Bill in Congress would address tax on interest from delayed refunds

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Millions of Americans are receiving delayed refunds with accumulated interest that, by a quirk in the U.S. tax code, are subject to taxes.

Legislation introduced by Reps. Abigail Spanberger (D-VA-07) and Rodney Davis (R-IL-13) today would fix that.

Under current regulations, when the IRS is delayed by more than 45 days in providing a tax refund, interest begins to accumulate on these refunds. However, any interest received due to a delayed refund is subject to taxes — unlike the refund itself.

The bipartisan bill — the Freeing Americans’ Interest Reimbursements from Improper Governmental Holdover Taxes (FAIR FIGHT) Act — would designate the interest that accumulates on a late tax refund as non-taxable income.

This change would spare the nearly 14 million Americans that are projected to receive interest on their refunds this year the cost and hassle of having to report their interest as additional income on a separate 1099-INT.

“During this moment of economic uncertainty, we should be reducing unnecessary financial burdens for the American people — not making working Americans pay extra taxes because their refunds were delayed due to slowdowns at the IRS. Many Central Virginians plan to use their refunds to pay an outstanding expense, invest in their families, or contribute to their savings — and interest on these delayed refunds should not be subject to tax,” Spanberger said. “Our bipartisan legislation is a commonsense step to remove an undue hurdle for American taxpayers, and I’m proud to stand with Congressman Davis in introducing this bill. The FAIR FIGHT Act would provide an easy fix to a flaw in our tax code and take a straightforward step to strengthen our economy, give families peace of mind, and increase the ability of American consumers to save for their futures.”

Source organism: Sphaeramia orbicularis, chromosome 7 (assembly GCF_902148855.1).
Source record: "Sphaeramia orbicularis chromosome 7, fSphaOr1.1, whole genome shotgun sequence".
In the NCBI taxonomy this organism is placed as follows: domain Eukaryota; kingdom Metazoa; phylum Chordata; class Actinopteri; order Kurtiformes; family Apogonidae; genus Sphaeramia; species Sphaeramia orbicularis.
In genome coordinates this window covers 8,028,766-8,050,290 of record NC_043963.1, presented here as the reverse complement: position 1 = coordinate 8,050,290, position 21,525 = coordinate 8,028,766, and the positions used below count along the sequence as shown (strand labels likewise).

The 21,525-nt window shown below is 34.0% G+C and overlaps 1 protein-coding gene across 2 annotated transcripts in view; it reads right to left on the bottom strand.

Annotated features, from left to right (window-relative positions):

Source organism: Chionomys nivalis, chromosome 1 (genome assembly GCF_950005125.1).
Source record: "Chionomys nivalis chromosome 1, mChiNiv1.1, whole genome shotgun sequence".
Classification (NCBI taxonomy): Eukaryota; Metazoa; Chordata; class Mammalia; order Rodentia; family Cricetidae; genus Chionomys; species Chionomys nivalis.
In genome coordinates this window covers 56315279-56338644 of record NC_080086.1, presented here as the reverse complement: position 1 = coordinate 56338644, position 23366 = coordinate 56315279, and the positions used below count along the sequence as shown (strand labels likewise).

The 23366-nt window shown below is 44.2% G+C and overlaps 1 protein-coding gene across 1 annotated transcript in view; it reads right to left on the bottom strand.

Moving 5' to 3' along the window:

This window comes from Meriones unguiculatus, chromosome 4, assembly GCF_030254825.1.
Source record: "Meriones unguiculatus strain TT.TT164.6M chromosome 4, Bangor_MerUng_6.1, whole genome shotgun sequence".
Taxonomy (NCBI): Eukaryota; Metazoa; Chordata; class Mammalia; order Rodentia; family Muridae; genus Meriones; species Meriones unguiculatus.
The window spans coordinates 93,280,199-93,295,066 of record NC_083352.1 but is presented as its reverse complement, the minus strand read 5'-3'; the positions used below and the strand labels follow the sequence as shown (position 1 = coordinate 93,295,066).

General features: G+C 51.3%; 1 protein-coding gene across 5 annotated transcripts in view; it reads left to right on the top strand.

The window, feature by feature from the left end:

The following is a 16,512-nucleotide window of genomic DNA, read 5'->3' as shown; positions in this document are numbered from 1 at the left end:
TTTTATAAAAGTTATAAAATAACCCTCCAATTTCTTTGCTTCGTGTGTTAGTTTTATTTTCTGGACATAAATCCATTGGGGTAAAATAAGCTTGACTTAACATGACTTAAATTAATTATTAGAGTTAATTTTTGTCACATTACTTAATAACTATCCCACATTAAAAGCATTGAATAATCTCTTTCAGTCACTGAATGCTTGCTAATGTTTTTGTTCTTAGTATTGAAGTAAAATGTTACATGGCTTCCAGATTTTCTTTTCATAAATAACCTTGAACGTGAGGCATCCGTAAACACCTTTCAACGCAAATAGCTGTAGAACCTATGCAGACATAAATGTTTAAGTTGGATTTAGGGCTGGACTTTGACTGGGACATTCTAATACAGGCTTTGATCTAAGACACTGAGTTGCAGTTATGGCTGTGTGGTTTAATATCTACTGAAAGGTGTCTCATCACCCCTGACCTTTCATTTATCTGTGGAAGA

“The COVID-19 pandemic has created delays in processing tax refunds to families across the country, which has resulted in the IRS sending interest payments on delayed refunds that often result in taxpayers unnecessarily owing additional taxes,” Davis said. “These interest payments force taxpayers to file additional tax forms that sometimes prove to be complicated and expensive, especially for as little as $8 in interest. I am proud to introduce the bipartisan FAIR FIGHT Act with Rep. Spanberger to ensure that taxpayers don’t have to pay taxes on interest payments, particularly those negligible in dollar amount, that they have received through no fault or investment of their own.”

According to AARP, 13.9 million U.S. taxpayers will receive a check averaging $18 on the interest on their refunds.

Click here to read the full bill text.


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